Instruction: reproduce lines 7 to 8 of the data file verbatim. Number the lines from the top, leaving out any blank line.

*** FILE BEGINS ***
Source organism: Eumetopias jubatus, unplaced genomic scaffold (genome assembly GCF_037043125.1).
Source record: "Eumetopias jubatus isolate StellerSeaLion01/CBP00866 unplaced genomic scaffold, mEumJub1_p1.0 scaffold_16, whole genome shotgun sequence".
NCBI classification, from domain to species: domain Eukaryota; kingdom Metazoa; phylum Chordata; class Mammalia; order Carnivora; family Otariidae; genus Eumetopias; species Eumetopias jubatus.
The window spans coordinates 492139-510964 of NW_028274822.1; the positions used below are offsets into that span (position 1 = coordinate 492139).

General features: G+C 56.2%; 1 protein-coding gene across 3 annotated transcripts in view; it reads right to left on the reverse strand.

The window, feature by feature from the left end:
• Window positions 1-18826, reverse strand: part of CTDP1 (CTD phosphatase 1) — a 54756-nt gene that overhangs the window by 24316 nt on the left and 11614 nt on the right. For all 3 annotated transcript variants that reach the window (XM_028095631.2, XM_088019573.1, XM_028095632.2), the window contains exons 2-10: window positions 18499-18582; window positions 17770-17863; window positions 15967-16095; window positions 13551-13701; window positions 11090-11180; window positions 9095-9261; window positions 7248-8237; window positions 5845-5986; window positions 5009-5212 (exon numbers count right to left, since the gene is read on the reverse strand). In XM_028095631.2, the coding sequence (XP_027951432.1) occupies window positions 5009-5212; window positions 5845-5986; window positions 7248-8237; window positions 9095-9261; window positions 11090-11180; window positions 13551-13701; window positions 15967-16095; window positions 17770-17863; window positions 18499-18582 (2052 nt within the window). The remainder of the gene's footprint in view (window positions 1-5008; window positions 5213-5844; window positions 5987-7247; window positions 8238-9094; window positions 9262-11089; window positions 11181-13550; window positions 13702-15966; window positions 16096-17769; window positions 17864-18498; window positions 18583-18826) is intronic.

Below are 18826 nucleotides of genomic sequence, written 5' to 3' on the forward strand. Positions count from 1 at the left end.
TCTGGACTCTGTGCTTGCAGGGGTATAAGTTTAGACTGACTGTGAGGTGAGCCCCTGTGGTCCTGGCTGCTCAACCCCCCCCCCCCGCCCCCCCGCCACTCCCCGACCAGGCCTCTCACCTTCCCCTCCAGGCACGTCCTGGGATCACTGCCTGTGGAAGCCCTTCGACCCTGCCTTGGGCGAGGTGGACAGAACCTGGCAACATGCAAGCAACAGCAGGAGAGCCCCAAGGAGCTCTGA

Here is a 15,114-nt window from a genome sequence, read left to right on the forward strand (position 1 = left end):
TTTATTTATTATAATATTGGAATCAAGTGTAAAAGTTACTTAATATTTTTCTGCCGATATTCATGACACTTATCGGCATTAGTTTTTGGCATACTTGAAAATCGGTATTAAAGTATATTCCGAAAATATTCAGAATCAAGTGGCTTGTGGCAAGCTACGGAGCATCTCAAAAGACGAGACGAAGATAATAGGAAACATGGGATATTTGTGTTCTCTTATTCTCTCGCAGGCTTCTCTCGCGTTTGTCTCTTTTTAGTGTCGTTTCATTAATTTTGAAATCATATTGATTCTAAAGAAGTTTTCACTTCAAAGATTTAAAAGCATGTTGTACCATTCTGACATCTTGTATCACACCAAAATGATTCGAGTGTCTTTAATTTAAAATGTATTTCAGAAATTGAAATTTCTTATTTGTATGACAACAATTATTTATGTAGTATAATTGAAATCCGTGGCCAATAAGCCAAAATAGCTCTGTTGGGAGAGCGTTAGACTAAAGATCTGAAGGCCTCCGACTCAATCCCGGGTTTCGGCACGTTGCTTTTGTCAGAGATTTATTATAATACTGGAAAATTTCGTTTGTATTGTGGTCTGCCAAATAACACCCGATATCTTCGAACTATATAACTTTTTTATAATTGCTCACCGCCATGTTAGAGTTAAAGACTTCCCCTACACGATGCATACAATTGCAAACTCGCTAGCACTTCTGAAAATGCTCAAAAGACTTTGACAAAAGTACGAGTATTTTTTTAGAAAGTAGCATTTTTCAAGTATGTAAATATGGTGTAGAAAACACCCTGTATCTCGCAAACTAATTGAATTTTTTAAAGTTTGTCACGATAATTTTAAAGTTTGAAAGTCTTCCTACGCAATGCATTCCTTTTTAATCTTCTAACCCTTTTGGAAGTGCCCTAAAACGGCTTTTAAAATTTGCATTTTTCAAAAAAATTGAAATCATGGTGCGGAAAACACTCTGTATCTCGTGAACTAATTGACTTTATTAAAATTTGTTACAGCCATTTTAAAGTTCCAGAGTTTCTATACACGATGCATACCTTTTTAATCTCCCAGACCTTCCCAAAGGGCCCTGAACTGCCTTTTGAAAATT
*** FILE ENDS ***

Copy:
• Window positions 1-18826, reverse strand: part of CTDP1 (CTD phosphatase 1) — a 54756-nt gene that overhangs the window by 24316 nt on the left and 11614 nt on the right. For all 3 annotated transcript variants that reach the window (XM_028095631.2, XM_088019573.1, XM_028095632.2), the window contains exons 2-10: window positions 18499-18582; window positions 17770-17863; window positions 15967-16095; window positions 13551-13701; window positions 11090-11180; window positions 9095-9261; window positions 7248-8237; window positions 5845-5986; window positions 5009-5212 (exon numbers count right to left, since the gene is read on the reverse strand). In XM_028095631.2, the coding sequence (XP_027951432.1) occupies window positions 5009-5212; window positions 5845-5986; window positions 7248-8237; window positions 9095-9261; window positions 11090-11180; window positions 13551-13701; window positions 15967-16095; window positions 17770-17863; window positions 18499-18582 (2052 nt within the window). The remainder of the gene's footprint in view (window positions 1-5008; window positions 5213-5844; window positions 5987-7247; window positions 8238-9094; window positions 9262-11089; window positions 11181-13550; window positions 13702-15966; window positions 16096-17769; window positions 17864-18498; window positions 18583-18826) is intronic.

Below are 18826 nucleotides of genomic sequence, written 5' to 3' on the forward strand. Positions count from 1 at the left end.